ALBUM REVIEW : Advance Base - 'Nephew in the Wild'
ALBUM REVIEW : Advance Base - 'Nephew in the Wild'

ALBUM REVIEW : Advance Base – ‘Nephew in the Wild’

This ‘Advance Base’ article was written by Nick Holden, a GIGsoup contributor

4.5*While probing some inspiration from a motel room up in Houghton, on Michigan’s Upper Peninsula, and writing and recording in his home basement in Illinois, Lo-fi indie outfit of Owen Ashworth Advance Base returns after three years since his debut album, A Shut-In’s Prayer, with Nephew in the Wild. At first glance, it stands as perhaps a lonelier piece, drawing from the nostalgia of his earlier work. In his return to Advance Base, Ashworth’s gentle melodies and beats stripped down to that raw basement quality we loved in earlier Casiotone for the Painfully Alone albums, still prelude his touchy interwoven stories, as can be found in the opening track, whereby a sad lover laments for his girlfriend in “Trisha Please Come home”.

Ashworth discreetly handles his interwoven tales with genuine melancholic modesty. These traits, combined with Owen’s almost conversational voice, again lend to this nostalgia, an established tendency of Owen’s. But, Ashworth includes undertones in his Michigan based narratives concerning themes such as troubled, heartbroken 20 somethings, family life, getting old, and wistful reminiscences of snow paved driveways at Christmas, all sharing an isolated setting in 1970s-80s Michigan. Nephew in the Wild also introduces an unusual brandishing of grim semi-religious satanic verses such as is found in “Pamela”, which contrasts with his subtle predilection to a more tendentious approach at life in his music. “you were born into a world of sin/You are the devil’s kin” and “you have come to fulfill a prophecy, to level humanity, burn everything that you see”. Using ecclesiastical imagery to vent the father’s somewhat subliminal frustration in “Pamela” and in “Summon Satan” forms the emotional intensity at the core of Nephew in the Wild, as distinct from Owen’s previous efforts of post-grad frustrations, and which establish perhaps a new dynamic to Advance Base, that could have been explored further.

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The record also touches gradually into fatherhood territory, as Owen handles his character’s issues of child raising with almost melancholic bashfulness, “Troubled water, I got 6 feet in my house/Baby daughter with goldfish in her mouth” (“Christmas in Milwaukee”) . And the riff of this song, “I got trodden off” hangs sorrowfully over an alcohol fuelled lamentation over a lover.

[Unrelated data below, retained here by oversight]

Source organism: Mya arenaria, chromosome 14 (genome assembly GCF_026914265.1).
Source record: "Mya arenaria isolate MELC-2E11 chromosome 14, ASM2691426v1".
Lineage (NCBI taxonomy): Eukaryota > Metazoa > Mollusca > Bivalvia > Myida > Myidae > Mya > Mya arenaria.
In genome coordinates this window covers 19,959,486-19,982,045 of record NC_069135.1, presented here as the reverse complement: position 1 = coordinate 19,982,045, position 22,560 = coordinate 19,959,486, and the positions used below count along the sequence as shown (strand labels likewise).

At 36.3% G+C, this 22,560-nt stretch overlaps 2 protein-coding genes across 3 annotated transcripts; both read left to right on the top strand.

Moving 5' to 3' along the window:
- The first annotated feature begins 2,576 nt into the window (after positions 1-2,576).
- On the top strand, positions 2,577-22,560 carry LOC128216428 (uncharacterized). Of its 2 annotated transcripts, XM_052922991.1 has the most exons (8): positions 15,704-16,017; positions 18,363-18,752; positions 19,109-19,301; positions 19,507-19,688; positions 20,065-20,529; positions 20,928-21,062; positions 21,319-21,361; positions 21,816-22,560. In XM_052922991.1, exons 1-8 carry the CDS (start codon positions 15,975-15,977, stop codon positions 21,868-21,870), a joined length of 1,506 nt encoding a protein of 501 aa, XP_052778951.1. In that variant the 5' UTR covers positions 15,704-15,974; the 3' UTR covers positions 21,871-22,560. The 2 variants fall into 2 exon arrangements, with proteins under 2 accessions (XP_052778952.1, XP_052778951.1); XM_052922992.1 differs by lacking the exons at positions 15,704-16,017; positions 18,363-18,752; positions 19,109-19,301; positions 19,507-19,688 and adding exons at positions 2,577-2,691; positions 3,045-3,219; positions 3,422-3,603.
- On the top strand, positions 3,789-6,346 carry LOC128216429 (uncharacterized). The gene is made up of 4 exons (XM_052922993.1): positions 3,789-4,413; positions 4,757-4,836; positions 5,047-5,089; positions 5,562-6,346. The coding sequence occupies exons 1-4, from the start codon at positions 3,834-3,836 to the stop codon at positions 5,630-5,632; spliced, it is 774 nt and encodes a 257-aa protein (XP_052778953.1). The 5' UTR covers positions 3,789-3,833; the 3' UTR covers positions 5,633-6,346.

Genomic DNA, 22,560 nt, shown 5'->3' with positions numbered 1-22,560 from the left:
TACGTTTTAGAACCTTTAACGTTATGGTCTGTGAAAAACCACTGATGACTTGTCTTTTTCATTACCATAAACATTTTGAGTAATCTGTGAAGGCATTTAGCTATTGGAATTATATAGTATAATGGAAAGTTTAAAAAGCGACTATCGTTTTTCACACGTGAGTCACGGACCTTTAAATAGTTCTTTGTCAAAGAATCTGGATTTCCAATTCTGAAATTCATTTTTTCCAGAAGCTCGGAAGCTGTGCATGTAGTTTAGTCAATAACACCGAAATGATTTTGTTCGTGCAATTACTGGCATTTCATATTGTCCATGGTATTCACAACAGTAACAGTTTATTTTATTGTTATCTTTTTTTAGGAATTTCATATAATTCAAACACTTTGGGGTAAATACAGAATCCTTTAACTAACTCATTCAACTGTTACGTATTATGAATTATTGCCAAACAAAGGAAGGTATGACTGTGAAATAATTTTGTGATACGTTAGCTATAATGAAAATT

The only track sung by Owen’s friend, Jody Weinmann, in “My Love For You is Like a Puppy Underfoot”, echoes Owen’s personal frustration, “Nothing makes sense to my friends when I describe it” But is also steadily emotionally lighter in both atmospheric texture and lyricism, as she sings, “Better keep you close, you know, you’re my family” and “My love for you is a small thing, my love for you is a real thing”. This track, while not contributing a story to the album as such, acts as a sort of backbone or underpinning to the characters’ softer aspects, contrasting the more aggressive emotional turmoil of Owen’s earlier stories in the record. As a textual underpinning, Weinmann’s one-track discretion still rings as significantly throughout Nephew in the Wild as the remaining nine stories.

The title track of the album, easily the most reminiscent, back dropped with a luke-warm hazy ambience, assumes a more affectionate wistfulness, beginning with the protagonist’s father bringing records over to the son’s house, and further delving into the affectionate intimacies of having kids. “Kids grow up fast, please be there for them.”

At the surface, the Nephew in the Wild appears to be an allegory of childhood nostalgia, romantic heartbreak, social frustration, starting life anew, arson, longing and ultimately revelation. And on reflection, it is this revelation in the closing tracks which provide Nephew in the Wild with its lighter, more heart-warming edge, using steady, cosy atmospheric wintry instrumentals that accompany the closing lyric of the album, “You won’t see me around. I’ve got a family now.” Owen’s pensive analysis of his characters’ reactions to love and heartbreak might bring a lump to the throat of even the sturdiest listeners.

Nephew in the Wild will be released via Tomlab on 21st August 2015.

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